This article was originally posted at Mocha Autism Awareness
Note: Although I will be talking about the seriousness of Autism Awareness, I will be throwing occasional shade on the crazy that is this show, because some of this... Man, Listen...
OK, so here's the thing: I TOTALLY watch Love & Hip Hop: NY. Some days are so filled with crazy, you want the scripted "realness" that it provides. Stop shaking your head... There are worse things I could be doing. You are going to have to judge me later because you are about to miss my point. ANYWAY... I was watching Last night and besides the usual ridiculous there was something that was troubling regarding the rapper Saigon and concerns about his son.
Let's talk about the positive steps taken:
- After comparing his 2 year old son with his 2 year old daughter (Yes, you read that right), he noticed that his Son was not hitting the developmental benchmarks she was. He knew of these benchmarks because he checked the Internet and looked them up. This is a good thing we should all do as parents. You can check the benchmarks here.
- He reads up on Autism and its traits. This is also good. Especially in the Black Community where the children are diagnosed as late as 2 1/2 years later than white children. Autism traits can be identified between 12-18 Months so to check for these traits is what should happen.
See, there are good things that happened in that he was initially proactive in trying to problem solve... See! that's good.
So... After Saigon seeks advice from the guy that doesn't understand why his long term girlfriend won't be with him after he marries his artist (yep, you read that right also...), this happens with Erica Jean, his Son's mother:
Get More: Love & Hip Hop
Follow me on this folks... there is a huge stigma regarding developmental challenges and delays in our children, BLAMING THE PARENT IS NEVER A GOOD ICE BREAKER. Let's start with that. So let's talk about this in the sphere of Being a non-custodial parent. You don't know what the mother is doing and when you use these statements and start the conversations with "I'm not around him as much..." Yeah, stop digging.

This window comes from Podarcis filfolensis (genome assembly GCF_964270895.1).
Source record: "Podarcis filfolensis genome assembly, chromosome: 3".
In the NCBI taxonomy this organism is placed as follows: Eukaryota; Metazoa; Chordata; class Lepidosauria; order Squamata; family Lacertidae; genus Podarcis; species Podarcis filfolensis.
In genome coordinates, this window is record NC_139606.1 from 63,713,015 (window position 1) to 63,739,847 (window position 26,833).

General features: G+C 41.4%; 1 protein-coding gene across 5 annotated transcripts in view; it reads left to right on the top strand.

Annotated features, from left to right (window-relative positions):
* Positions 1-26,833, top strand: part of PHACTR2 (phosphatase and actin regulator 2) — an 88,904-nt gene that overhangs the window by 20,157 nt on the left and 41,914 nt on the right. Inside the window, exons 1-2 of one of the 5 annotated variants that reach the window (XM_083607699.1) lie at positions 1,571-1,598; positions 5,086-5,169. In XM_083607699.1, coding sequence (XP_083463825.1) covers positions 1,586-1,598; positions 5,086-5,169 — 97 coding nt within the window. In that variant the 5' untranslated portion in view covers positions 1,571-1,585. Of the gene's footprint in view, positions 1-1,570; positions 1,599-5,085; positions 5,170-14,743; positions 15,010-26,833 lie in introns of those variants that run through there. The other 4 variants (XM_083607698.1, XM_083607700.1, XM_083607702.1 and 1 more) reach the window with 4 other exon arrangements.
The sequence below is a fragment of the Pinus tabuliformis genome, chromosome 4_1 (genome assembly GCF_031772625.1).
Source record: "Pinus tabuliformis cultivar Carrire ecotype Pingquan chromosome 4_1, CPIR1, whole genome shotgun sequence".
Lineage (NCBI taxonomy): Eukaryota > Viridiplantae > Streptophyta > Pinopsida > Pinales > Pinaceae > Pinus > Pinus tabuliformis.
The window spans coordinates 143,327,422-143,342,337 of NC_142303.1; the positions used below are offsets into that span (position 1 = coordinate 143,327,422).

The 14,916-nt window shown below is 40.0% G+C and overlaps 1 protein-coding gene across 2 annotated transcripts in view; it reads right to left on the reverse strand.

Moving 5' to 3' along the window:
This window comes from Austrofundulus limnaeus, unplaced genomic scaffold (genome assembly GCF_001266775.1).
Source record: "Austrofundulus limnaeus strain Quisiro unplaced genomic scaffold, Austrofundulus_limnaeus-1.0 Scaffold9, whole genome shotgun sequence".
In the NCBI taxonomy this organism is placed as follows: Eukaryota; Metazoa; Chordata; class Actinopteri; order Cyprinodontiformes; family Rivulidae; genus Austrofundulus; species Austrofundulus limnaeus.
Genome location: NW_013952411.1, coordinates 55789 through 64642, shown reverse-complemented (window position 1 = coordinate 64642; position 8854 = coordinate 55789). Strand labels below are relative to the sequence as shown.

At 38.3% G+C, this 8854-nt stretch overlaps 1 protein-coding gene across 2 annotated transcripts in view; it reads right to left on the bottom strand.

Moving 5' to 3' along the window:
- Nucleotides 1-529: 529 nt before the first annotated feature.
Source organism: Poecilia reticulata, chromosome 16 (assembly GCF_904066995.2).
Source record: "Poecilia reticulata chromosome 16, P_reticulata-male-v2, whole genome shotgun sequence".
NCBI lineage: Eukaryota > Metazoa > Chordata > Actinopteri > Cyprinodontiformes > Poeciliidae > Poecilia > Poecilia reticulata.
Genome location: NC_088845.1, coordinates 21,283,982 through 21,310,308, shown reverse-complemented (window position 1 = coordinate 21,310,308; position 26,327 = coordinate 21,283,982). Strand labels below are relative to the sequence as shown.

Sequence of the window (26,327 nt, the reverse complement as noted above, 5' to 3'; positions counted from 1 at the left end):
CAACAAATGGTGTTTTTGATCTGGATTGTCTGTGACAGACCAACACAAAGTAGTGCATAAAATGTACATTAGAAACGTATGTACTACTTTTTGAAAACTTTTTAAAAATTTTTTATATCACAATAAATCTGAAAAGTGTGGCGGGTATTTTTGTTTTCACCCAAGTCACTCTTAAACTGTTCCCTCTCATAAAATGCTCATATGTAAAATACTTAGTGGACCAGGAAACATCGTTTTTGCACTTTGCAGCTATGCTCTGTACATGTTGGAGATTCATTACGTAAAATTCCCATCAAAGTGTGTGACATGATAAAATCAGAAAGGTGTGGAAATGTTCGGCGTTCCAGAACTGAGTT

"You aren't as attentive as you should be,"
"I'm Blaming you as the Mother"
It is because of statements like these that Erica Jean was not receptive to ANYTHING that was presented to her, even if he is right. Sir, You have just called her a horrible Mother, She is out of Give a Damns regarding any opinions you present. So with that out of the way, let's talk about effective ways for parents to discuss observations in developmental challenges and approach possible Assessments:
1. Understand that Things like Autism, ADHD and other developmental differences aren't the fault of any parent. The purpose of your conversation is to shift to "Problem solving mode." 2. Frame all discussions (you will have more than one) around the child's strengths first, concerns second. 3. Try to have a fluid conversation. Say things like "I'm noticing .... do you see the same?" or "I have been seeing.... How about you?" 4. Take notes: have a notebook with you so that when you notice things (non verbal, noise sensitivity, etc) you can have it documented. this will not only help you with your discussion with the other parent, but down the road if/when you go for assessments. 5. Mention the option of getting an Assessment if for no other reason than to ruling things out. it may soften the hesitation and intimidation of any process.
There is a lot of fear among parents surrounding the thought of developmental challenges in their children. This can be heightened by harsh words. Knowing this, everyone has to behave like a grown up to get things accomplished. Believe me, this is nothing compared what you will encounter with all the institutions you will be dealing with,so you need to be a team.
Now if you will excuse me, there has to be some housewife or rapper or something on... lemme check my TV Guide... This article was eloquently written by my Classy, BlackGirl Monika Brooks!
Monika Brooks is a Bay Area Geekstress and the Founder of the Mocha Autism Network. She writes on issues of Autism Awareness, Education, and Racial Justice. You can find her on Twitter at @TheREAL_MBrooks